$$\begin{aligned} \begin{aligned} l_{2loss}=\frac{1}{L_{layer}} {\textstyle \sum _{t=1}^{L_{layer}}}\left\| {\hat{\mathbf {x}}}_t -{\mathbf {x}} \right\| _2^2 \end{aligned} \end{aligned}$$
(69)

The different detectors are described in detail below, and in order to reduce the high latency of the deep learning method, all networks and iterations are set to 4 layers.

  • MMSE: MMSE detector uses \({\hat{\mathbf {x}}} =({\mathbf {H}} ^\mathrm {T} {\mathbf {H}} +\frac{\sigma ^2}{2}{\mathbf {I}} ) ^{-1}{\mathbf {H}} ^\mathrm {T} {\mathbf {y}}\).

  • Gauss-Seidel: The maximum number of iterations is set to layer=4.

  • \({{TL\_BD\_INSA} }\) [32]: \(\mathrm {TL\_BD\_INSA}\) is an improved Neumann series approximation algorithm based on two-level block diagonal.

  • OAMPNet: It is a DL-based detector that develops the OAMP detector. In our simulation, the number of layers of OAMPNet is set to 4 layers, and each layer has 2 learnable variables.

  • MMNet-iid: MMNet-iid is specially designed for i.i.d. Gaussian channels. In our simulation, the number of layers of MMNet-iid is set to 4, and each layer has 2 learnable variables.

  • GS-Net: The structure of BGS-Net is shown in Section 4. It has 4 layers and each layer has 1 learnable vector variable.

  • Improved BGS-Net: The structure of Improved BGS-Net is shown in Section 5, it has 4 layers with 1 learnable vector variable per layer. \(\mathrm {m_{UE}} =2\) when \(\mathrm {N_t=4 \ or\ 8}\); \(\mathrm {m_{UE}} =4\) when \(\mathrm {N_t=16 \ or\ 32}\).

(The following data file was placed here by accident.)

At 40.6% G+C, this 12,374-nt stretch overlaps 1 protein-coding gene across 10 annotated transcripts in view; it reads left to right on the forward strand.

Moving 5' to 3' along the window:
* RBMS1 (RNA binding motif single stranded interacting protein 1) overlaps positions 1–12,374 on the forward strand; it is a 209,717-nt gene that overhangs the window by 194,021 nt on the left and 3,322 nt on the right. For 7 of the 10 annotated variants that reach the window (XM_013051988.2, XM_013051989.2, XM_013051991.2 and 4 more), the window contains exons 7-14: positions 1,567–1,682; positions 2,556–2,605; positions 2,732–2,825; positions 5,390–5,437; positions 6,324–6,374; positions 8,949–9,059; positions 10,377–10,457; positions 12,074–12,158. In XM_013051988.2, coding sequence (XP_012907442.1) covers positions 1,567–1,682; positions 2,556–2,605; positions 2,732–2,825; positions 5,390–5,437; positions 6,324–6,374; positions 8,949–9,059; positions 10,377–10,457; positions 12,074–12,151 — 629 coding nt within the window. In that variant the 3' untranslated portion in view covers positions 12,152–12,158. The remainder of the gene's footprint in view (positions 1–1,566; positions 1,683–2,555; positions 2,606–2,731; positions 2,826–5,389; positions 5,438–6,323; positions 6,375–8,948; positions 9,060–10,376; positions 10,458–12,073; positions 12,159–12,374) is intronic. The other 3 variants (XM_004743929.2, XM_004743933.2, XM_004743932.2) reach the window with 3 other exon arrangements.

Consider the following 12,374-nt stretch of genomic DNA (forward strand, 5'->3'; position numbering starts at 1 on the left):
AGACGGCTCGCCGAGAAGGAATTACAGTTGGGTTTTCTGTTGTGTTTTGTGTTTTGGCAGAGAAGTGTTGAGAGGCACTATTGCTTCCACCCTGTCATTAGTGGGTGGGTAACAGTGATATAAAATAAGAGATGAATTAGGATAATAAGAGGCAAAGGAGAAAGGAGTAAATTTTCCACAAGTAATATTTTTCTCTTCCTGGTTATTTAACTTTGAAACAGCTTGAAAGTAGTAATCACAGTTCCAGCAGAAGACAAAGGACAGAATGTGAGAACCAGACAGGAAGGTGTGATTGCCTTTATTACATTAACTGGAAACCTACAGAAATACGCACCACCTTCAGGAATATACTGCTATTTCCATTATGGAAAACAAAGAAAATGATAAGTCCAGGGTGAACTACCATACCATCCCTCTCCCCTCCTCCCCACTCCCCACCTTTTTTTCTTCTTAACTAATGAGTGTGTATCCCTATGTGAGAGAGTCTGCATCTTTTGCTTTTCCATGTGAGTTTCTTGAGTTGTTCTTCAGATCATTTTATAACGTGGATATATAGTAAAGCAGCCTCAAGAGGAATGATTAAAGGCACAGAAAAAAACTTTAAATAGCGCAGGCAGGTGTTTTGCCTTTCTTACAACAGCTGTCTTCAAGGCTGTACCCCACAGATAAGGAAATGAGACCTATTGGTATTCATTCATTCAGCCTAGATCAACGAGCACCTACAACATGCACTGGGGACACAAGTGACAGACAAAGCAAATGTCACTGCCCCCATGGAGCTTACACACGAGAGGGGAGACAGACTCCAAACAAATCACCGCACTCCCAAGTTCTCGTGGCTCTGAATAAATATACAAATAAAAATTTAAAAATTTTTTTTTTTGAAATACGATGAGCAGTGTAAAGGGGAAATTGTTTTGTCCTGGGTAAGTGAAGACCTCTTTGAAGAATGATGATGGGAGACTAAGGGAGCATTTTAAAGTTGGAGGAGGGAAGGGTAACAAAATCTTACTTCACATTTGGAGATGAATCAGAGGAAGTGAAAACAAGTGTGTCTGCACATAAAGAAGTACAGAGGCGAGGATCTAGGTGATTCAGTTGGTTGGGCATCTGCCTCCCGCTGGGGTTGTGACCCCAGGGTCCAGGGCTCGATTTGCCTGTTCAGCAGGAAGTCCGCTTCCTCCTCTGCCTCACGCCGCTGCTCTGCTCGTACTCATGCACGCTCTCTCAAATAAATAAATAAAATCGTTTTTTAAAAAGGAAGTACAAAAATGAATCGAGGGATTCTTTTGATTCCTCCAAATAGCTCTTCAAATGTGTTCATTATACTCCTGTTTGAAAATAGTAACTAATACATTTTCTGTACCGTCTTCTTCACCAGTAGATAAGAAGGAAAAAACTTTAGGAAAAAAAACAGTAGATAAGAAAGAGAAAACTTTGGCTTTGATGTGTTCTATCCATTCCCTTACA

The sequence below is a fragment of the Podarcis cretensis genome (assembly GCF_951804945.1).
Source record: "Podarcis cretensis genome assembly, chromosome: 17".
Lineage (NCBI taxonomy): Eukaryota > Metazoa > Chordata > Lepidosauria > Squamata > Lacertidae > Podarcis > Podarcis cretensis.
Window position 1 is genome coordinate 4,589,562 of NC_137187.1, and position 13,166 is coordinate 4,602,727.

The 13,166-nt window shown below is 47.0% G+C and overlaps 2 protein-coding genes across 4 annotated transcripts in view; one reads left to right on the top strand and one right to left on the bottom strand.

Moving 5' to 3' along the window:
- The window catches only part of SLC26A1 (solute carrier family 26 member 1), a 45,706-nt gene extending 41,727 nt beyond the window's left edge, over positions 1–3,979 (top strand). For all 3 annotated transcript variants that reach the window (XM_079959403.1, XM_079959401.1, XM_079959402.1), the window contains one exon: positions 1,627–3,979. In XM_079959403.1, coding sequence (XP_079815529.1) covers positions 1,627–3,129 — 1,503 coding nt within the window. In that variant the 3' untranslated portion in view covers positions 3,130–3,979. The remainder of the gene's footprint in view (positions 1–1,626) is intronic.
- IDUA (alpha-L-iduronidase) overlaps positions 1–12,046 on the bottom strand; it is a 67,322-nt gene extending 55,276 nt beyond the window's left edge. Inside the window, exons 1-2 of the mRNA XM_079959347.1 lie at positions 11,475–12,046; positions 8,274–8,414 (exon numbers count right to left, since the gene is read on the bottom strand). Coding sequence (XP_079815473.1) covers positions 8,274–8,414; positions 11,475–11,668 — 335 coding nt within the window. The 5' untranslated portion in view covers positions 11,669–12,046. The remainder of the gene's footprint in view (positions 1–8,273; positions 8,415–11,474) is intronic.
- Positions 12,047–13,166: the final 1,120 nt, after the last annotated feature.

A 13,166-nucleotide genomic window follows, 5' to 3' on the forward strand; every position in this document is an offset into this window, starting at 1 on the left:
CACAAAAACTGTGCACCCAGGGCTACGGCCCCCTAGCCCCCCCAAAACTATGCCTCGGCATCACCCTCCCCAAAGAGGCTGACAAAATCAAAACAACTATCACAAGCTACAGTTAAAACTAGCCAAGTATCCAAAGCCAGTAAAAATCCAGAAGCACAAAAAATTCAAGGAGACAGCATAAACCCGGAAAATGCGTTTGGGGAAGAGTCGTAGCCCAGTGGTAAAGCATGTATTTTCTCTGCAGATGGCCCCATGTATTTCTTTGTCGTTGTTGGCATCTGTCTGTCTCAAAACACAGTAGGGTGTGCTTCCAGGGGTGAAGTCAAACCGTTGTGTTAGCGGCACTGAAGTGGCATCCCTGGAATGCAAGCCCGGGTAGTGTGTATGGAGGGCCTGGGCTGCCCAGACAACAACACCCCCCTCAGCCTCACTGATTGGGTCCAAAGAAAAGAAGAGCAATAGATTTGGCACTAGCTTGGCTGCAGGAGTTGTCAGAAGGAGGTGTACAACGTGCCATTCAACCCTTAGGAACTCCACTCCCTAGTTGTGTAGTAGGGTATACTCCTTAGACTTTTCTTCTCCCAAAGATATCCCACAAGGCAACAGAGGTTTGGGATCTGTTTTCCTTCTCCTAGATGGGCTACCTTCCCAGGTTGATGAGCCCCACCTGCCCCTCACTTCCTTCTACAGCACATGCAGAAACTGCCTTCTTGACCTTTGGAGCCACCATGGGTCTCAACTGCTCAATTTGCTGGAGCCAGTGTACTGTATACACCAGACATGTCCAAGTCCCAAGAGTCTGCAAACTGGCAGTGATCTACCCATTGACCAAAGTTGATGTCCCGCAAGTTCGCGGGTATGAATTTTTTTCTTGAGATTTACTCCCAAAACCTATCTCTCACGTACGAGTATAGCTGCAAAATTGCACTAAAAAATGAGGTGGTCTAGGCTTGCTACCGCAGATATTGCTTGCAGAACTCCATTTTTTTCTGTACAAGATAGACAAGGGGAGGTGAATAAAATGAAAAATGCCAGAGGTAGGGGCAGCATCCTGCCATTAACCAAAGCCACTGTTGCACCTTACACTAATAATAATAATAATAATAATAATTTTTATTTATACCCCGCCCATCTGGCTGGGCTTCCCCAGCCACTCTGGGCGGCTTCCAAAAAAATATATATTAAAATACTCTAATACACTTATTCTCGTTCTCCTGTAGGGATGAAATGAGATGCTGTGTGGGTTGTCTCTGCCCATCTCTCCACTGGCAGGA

SAUE system

The performance of BGS-Net was tested on the SAUE system using QPSK modulation; the SNR was 3dB during training.

Convergence analysis

As shown in Figure 10, the convergence speed of BGS-Net was tested for different network layers with the same SNR of 3dB and the same number of antennas \(\mathrm {N_r} =32\), \(\mathrm {N_r} =4\). It can be observed that the 3-layer BGS-Net has converged, while MMNet-iid needs at least 7 layers to converge and OAMPNet needs 4 layers which indicates that BGS-Net converges fastest in the SAUE system environment. The SER of BGS-Net is much better than that of MMNet-iid in the SAUE system, but there is still a gap between the SER of BGS-Net and that of OAMPNet.

Fig. 10
figure 10

Effect of the number of network layers on SER under \(\mathrm {N_t} =4\),\(\mathrm {N_r} =32\), QPSK, SAUE system

Impact of ratio \(\alpha\)